Nevada’s pull with out-of-state transplants is helping to offset the effects of a national labor shortage.
Speaking Wednesday at an event sponsored by the Las Vegas Global Economic Alliance, economist Christopher Thornberg said national unemployment “is just about as low as it can get.” But even so, job openings are near a record high as employers struggle to find workers with the skills they seek.
Job openings have been at or near record highs since June — with around 6.1 million job openings nationally, according to data from the Bureau of Labor Statistics.
“Every time any policy gets rolled out in Washington, D.C, including this current tax bill, it always revolves around the idea of jobs, jobs, jobs,” said Thornberg, a founding partner of California-based Beacon Economics.
“The issue in the United States at this point in time is not jobs, jobs, jobs. It’s workers, workers, workers.”
The amount of new workers moving into Nevada is helping the state to address that challenge, said Jeremy Aguero, a principal at Las Vegas-based Applied Analysis.
Eight of the 10 fastest-growing states in America are in the Mountain West or on the West Coast, including Nevada, Idaho, Washington, Oregon, Colorado, Arizona and Texas, according to the Census Bureau.
Las Vegas had a higher population growth rate in 2016 than Los Angeles, San Diego and Salt Lake City, according to data compiled by Applied Analysis.
Data from mid-November, the most current information available, show that quarterly “new hire activity stands at 225,000 in the Silver State,” according to a Nevada Department of Employment, Training, and Rehabilitation report. “Hiring activity peaked prior to the recession in excess of 325,000 per quarter.”
Tax bill effects
Wednesday’s event at the Four Seasons also touched on the economic impact of the pending federal tax bill and the possible long-term impact of the Oct. 1 shooting.
Stephen Miller, director of the Center for Business and Economic Research at UNLV’s Lee Business School, said the tax bill has the potential to overheat the national economy in the short run.
Asked about the impact on Nevada, Miller said the tax bill could boost discretionary spending for consumers, which would mean a possible increase in tourism dollars.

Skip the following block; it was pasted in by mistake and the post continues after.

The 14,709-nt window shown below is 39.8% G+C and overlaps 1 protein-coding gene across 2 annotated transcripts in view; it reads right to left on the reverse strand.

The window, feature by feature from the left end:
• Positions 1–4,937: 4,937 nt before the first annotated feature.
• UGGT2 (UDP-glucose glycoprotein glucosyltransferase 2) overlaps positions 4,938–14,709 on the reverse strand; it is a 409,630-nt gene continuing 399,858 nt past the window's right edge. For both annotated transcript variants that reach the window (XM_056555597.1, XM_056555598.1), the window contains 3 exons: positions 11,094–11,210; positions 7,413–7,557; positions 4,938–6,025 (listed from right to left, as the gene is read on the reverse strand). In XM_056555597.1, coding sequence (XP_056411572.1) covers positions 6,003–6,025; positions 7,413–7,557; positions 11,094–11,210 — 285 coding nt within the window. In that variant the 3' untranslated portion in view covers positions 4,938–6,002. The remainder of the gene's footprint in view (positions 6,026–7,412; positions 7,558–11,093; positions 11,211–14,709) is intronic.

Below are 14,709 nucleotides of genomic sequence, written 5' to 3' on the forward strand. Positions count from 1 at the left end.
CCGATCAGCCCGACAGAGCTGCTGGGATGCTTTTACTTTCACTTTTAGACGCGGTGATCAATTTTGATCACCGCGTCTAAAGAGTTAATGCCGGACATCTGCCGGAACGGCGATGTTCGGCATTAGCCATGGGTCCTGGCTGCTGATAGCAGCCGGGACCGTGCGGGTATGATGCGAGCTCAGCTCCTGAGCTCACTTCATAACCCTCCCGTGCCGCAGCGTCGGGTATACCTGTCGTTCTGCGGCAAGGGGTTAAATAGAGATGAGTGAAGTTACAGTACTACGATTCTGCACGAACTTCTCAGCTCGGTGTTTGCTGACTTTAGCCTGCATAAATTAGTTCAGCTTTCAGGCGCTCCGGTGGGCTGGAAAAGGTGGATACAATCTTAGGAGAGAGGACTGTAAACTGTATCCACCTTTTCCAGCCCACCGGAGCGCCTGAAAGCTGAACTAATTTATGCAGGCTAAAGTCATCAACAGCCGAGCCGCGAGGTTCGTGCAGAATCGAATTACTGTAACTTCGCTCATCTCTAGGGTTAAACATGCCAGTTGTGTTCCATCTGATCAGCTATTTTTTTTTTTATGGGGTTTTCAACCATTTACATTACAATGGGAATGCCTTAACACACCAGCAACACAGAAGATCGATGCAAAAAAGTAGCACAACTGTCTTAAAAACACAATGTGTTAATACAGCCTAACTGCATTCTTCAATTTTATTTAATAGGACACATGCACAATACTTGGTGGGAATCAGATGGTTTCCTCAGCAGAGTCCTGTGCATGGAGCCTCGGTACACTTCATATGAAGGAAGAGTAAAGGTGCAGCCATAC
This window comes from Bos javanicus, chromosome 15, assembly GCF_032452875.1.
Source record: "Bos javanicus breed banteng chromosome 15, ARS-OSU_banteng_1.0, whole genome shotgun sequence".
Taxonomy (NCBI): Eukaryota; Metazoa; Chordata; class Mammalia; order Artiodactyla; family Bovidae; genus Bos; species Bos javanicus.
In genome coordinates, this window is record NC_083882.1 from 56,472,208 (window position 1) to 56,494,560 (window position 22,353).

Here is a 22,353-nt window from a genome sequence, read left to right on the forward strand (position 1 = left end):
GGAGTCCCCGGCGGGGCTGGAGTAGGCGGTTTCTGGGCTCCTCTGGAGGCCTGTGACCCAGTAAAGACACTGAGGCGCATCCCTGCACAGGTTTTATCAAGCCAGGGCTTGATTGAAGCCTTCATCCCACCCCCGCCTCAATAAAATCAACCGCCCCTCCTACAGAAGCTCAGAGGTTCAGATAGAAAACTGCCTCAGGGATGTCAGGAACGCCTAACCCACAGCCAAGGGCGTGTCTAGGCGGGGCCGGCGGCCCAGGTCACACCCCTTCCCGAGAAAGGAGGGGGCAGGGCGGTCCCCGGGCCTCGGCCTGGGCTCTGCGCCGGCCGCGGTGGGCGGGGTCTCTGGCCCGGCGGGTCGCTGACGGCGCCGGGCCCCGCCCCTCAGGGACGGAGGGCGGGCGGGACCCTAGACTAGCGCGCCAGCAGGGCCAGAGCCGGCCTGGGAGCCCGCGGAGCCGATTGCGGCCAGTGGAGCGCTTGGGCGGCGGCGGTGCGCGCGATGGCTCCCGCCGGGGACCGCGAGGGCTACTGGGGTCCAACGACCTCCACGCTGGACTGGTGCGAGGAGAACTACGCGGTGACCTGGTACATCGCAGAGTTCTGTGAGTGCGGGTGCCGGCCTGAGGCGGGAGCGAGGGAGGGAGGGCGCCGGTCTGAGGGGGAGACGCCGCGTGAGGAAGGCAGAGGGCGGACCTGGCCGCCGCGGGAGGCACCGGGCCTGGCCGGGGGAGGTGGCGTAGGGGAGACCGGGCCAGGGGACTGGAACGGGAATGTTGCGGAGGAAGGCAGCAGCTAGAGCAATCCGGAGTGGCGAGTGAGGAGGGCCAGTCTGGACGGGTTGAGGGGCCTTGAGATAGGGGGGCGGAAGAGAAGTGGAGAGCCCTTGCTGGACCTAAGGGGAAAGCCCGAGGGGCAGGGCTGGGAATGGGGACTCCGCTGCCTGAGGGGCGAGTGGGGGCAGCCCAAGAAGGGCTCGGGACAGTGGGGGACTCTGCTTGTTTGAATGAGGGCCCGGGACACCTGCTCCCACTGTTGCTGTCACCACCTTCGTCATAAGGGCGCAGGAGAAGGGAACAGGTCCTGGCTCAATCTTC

Thornberg said the bill will have an “incredibly small” stimulating effect on the economy.
“The idea that you can cut corporate taxes and increase business investment — it does not exist in the data,” he said.
Impact of Oct. 1
Miller and Aguero said they will take a “wait and see” approach to measuring the long term impact of the Oct. 1 shooting.
A gunman opened fire from a 32nd-floor suite at Mandalay Bay and sprayed bullets onto a crowd of more than 22,000 concertgoers at on outside venue. The attack killed 58 people and injured hundreds more.
The Las Vegas Convention and Visitors Authority reported Nov. 30 that visitation fell 4.2 percent to 3.6 million tourists in October, the second steepest year-over-year drop of 2017.
Miller said it might be that things bounce back to normal, as they did in Orlando, Florida, after the 2016 shooting at the Pulse nightclub.
“But the difference between Orlando and Las Vegas is that Orlando’s shooting didn’t happen on their main street, at Disneyland,” while Las Vegas’ shooting happened on its tourism centerpiece — the Strip, he said.
Aguero said it’s too soon to measure the tragedy’s long-term impact on the local economy.
Miller and his team wrote in a recent report that “the future of gaming and tourism in Southern Nevada remains bright.”
Economists Chirstopher Thornberg and Stephen Miller also discussed the potential for another recession.
Miller said Nevada will continue to see improvement in the economy in 2018 and 2019, with the state seeing continued improvements in visitor volume, gaming revenue, employment, personal income, and population growth.
Thornberg said Nevada is in better shape for a recession than in 2008 given Nevada’s diversification efforts. However, the leisure and hospitality industry still dominates Nevada employment.
“There’s always going to be another recession. The question is: is that next recession going to be as hard on the Las Vegas economy as the last one was? No.”